Yesterday was Remembrance Day here in Australia and we took time to remember those who have given their lives at war for our freedom. Ultimately, Jesus is the greatest hero as he gave his life willingly not only for our freedom but also for our salvation. That's why we take time regularly in church communities all over the world to remember his death and his sacrifice.
The Lord's Supper, or "communion" is one of the sacraments given by Jesus to his followers (another being water baptism). A "sacrament", in the Christian Church, is a ceremony regarded as imparting spiritual grace. A rite believed to be the means of, or visible form of, grace.
It's more than just an empty form or ritual. Pentecostal theologians Duffield and Van Cleave write: The elements, when received by faith, mediate to the believer the spiritual benefits of Christ’s death. The elements in themselves are only tokens, but when received by faith, real communion with the Lord is experienced and the benefits of that communion may be mediated.
Richard Rohr writes: The [Lord’s Supper] is telling us that God is the food and we have to provide the hunger. Somehow we have to make sure that each day we are hungry, that there’s room inside of us for another Presence. If you are filled with your own opinions, ideas, righteousness, superiority, or sufficiency, you are a world unto yourself and there is no room for “another.” Despite all our attempts to define who is worthy and who is not worthy to receive communion, our only ticket or prerequisite for coming to [The Lord’s Supper] is hunger. And most often sinners are much hungrier than the so-called saints.”
The Lord's Supper is an inclusive table, welcoming all who love Jesus and see their need for forgiveness. It is not for the "worthy" or those who have it all together. It is for all of us. The apostle Paul does talk about not partaking in an unworthy manner, but this relates to our attitudes to other people in the body of Christ, not about being perfect in order to partake.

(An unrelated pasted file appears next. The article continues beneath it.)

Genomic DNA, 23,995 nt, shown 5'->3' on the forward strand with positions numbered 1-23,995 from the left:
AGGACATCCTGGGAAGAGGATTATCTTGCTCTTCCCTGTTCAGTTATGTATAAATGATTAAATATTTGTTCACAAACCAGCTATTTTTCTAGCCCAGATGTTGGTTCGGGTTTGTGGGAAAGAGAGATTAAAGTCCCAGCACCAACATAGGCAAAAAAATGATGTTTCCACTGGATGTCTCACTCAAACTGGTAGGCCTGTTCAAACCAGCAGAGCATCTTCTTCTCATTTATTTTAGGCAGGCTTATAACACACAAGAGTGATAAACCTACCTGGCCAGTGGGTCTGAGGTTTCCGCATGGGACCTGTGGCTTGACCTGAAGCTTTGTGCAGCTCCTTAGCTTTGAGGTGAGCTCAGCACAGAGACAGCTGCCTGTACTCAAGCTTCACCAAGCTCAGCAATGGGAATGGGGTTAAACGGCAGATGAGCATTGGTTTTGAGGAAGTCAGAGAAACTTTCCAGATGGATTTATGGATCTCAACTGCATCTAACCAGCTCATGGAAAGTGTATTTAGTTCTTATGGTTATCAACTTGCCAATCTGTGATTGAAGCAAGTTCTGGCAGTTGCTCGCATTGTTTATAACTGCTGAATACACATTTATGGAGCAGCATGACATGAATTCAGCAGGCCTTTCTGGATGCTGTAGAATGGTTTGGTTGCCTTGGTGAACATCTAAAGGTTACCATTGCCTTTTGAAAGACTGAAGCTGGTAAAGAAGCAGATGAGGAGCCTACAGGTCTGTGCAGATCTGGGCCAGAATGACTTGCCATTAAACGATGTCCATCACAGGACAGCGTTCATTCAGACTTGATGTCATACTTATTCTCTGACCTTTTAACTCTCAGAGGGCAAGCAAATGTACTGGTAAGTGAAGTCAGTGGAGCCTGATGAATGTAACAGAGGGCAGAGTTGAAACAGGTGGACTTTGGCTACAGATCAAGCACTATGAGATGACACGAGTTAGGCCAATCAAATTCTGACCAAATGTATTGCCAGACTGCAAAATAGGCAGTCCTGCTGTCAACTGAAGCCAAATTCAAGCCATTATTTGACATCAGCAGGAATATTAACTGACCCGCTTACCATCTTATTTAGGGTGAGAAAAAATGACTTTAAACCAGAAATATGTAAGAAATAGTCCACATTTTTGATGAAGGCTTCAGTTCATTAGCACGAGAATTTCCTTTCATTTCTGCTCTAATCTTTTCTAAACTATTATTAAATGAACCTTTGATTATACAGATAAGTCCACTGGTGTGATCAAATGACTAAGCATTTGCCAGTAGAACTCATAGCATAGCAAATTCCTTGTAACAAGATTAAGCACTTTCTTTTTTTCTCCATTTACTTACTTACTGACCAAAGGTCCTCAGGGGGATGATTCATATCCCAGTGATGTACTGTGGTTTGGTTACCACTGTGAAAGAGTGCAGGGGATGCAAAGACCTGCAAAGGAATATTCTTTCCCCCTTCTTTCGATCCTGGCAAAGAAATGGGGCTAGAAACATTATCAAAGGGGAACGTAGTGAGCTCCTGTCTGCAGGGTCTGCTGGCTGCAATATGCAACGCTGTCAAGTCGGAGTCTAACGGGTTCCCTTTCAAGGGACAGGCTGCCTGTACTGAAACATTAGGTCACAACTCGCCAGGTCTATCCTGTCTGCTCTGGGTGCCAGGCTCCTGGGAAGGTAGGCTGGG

Gordon Fee writes: This paragraph has an unfortunate history of misunderstanding in the church. The very Table that is God’s reminder, and therefore his repeated gift, the Table where we affirm again who and whose we are, has been allowed to become a table of condemnation for the very people who most truly need the assurance of acceptance that this table affords—the sinful, the weak, the weary. One does not have to “get rid of the sin in one’s life” in order to partake. Here by faith one may once again receive the assurance that “Christ receiveth sinners.” This is not a call for deep personal introspection to determine whether one is worthy of the Table. Paul is stating that before they participate in the meal, they should examine themselves in terms of their attitudes toward others in the body, how they are treating others, since the meal itself is a place of proclaiming the gospel.
N.T. Wright says: Eating together was a sign of the breaking down of boundaries between Christians of different groups: Jew and Greek (Galatians 2), rich and poor (1 Corinthians 11), and so on. This was a sign of God’s saving justice going out into all the world. When this caused difficulties, Paul was adamant, in the name of the Jesus, who had included everyone at his table, unity at [the Lord’s supper] was not negotiable. “We, who are many, are one bread’ (1 Corinthians 10:17)”
May we always remember what Christ has done for us and may the celebration of the Lord's Supper be a place of exchange where God's grace is mediated to us through this sacrament.